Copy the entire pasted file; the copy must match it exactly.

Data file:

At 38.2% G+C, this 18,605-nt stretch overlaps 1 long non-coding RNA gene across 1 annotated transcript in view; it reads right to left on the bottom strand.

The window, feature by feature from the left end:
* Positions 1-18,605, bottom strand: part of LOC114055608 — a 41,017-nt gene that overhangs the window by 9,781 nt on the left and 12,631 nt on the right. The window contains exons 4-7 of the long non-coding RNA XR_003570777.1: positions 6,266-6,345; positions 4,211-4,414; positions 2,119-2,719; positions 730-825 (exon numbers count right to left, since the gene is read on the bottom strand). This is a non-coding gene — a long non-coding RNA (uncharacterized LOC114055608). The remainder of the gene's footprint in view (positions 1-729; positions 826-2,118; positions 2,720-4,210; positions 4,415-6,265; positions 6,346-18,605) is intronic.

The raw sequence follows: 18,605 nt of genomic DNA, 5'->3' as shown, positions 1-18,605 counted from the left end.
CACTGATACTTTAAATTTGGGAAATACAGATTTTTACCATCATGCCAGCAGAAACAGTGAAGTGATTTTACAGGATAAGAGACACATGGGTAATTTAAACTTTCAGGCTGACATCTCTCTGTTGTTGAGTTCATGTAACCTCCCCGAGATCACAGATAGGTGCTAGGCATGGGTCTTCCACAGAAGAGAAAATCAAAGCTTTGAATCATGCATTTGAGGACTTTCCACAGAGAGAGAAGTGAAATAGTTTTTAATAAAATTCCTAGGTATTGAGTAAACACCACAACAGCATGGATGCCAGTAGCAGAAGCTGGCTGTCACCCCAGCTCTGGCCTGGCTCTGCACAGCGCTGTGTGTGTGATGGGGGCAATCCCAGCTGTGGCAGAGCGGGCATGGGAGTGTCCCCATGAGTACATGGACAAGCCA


At 38.2% G+C, this 18,605-nt stretch overlaps 1 long non-coding RNA gene across 1 annotated transcript in view; it reads right to left on the bottom strand.

The window, feature by feature from the left end:
* Positions 1-18,605, bottom strand: part of LOC114055608 — a 41,017-nt gene that overhangs the window by 9,781 nt on the left and 12,631 nt on the right. The window contains exons 4-7 of the long non-coding RNA XR_003570777.1: positions 6,266-6,345; positions 4,211-4,414; positions 2,119-2,719; positions 730-825 (exon numbers count right to left, since the gene is read on the bottom strand). This is a non-coding gene — a long non-coding RNA (uncharacterized LOC114055608). The remainder of the gene's footprint in view (positions 1-729; positions 826-2,118; positions 2,720-4,210; positions 4,415-6,265; positions 6,346-18,605) is intronic.

The raw sequence follows: 18,605 nt of genomic DNA, 5'->3' as shown, positions 1-18,605 counted from the left end.
CACTGATACTTTAAATTTGGGAAATACAGATTTTTACCATCATGCCAGCAGAAACAGTGAAGTGATTTTACAGGATAAGAGACACATGGGTAATTTAAACTTTCAGGCTGACATCTCTCTGTTGTTGAGTTCATGTAACCTCCCCGAGATCACAGATAGGTGCTAGGCATGGGTCTTCCACAGAAGAGAAAATCAAAGCTTTGAATCATGCATTTGAGGACTTTCCACAGAGAGAGAAGTGAAATAGTTTTTAATAAAATTCCTAGGTATTGAGTAAACACCACAACAGCATGGATGCCAGTAGCAGAAGCTGGCTGTCACCCCAGCTCTGGCCTGGCTCTGCACAGCGCTGTGTGTGTGATGGGGGCAATCCCAGCTGTGGCAGAGCGGGCATGGGAGTGTCCCCATGAGTACATGGACAAGCCA